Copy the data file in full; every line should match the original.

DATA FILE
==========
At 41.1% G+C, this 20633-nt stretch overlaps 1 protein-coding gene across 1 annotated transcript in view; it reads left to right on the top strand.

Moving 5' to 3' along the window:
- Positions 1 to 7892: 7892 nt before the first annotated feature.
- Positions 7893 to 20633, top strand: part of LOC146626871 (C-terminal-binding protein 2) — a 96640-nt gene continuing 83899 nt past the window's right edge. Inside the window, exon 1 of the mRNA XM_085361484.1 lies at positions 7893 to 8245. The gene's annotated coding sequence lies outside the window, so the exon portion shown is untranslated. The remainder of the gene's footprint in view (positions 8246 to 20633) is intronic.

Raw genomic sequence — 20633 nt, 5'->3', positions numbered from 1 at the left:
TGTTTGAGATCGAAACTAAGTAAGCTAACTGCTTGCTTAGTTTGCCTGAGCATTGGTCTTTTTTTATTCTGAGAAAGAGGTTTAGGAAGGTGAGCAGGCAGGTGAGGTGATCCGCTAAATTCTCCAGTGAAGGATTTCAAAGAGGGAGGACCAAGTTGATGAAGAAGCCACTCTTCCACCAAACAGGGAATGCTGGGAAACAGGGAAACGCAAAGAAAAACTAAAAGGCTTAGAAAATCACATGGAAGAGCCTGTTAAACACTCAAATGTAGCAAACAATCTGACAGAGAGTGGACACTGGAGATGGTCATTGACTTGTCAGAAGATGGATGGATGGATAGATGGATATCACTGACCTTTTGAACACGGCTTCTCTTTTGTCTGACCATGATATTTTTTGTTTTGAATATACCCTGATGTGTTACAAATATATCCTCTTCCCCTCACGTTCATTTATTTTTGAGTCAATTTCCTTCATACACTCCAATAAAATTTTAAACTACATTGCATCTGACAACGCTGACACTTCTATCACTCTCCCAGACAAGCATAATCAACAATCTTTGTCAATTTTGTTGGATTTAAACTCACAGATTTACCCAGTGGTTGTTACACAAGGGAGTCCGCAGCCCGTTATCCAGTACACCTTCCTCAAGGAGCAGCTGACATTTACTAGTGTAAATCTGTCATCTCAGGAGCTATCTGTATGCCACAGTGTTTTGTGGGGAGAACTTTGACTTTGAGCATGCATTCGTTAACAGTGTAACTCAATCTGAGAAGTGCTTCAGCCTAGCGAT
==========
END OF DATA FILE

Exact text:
At 41.1% G+C, this 20633-nt stretch overlaps 1 protein-coding gene across 1 annotated transcript in view; it reads left to right on the top strand.

Moving 5' to 3' along the window:
- Positions 1 to 7892: 7892 nt before the first annotated feature.
- Positions 7893 to 20633, top strand: part of LOC146626871 (C-terminal-binding protein 2) — a 96640-nt gene continuing 83899 nt past the window's right edge. Inside the window, exon 1 of the mRNA XM_085361484.1 lies at positions 7893 to 8245. The gene's annotated coding sequence lies outside the window, so the exon portion shown is untranslated. The remainder of the gene's footprint in view (positions 8246 to 20633) is intronic.

Raw genomic sequence — 20633 nt, 5'->3', positions numbered from 1 at the left:
TGTTTGAGATCGAAACTAAGTAAGCTAACTGCTTGCTTAGTTTGCCTGAGCATTGGTCTTTTTTTATTCTGAGAAAGAGGTTTAGGAAGGTGAGCAGGCAGGTGAGGTGATCCGCTAAATTCTCCAGTGAAGGATTTCAAAGAGGGAGGACCAAGTTGATGAAGAAGCCACTCTTCCACCAAACAGGGAATGCTGGGAAACAGGGAAACGCAAAGAAAAACTAAAAGGCTTAGAAAATCACATGGAAGAGCCTGTTAAACACTCAAATGTAGCAAACAATCTGACAGAGAGTGGACACTGGAGATGGTCATTGACTTGTCAGAAGATGGATGGATGGATAGATGGATATCACTGACCTTTTGAACACGGCTTCTCTTTTGTCTGACCATGATATTTTTTGTTTTGAATATACCCTGATGTGTTACAAATATATCCTCTTCCCCTCACGTTCATTTATTTTTGAGTCAATTTCCTTCATACACTCCAATAAAATTTTAAACTACATTGCATCTGACAACGCTGACACTTCTATCACTCTCCCAGACAAGCATAATCAACAATCTTTGTCAATTTTGTTGGATTTAAACTCACAGATTTACCCAGTGGTTGTTACACAAGGGAGTCCGCAGCCCGTTATCCAGTACACCTTCCTCAAGGAGCAGCTGACATTTACTAGTGTAAATCTGTCATCTCAGGAGCTATCTGTATGCCACAGTGTTTTGTGGGGAGAACTTTGACTTTGAGCATGCATTCGTTAACAGTGTAACTCAATCTGAGAAGTGCTTCAGCCTAGCGAT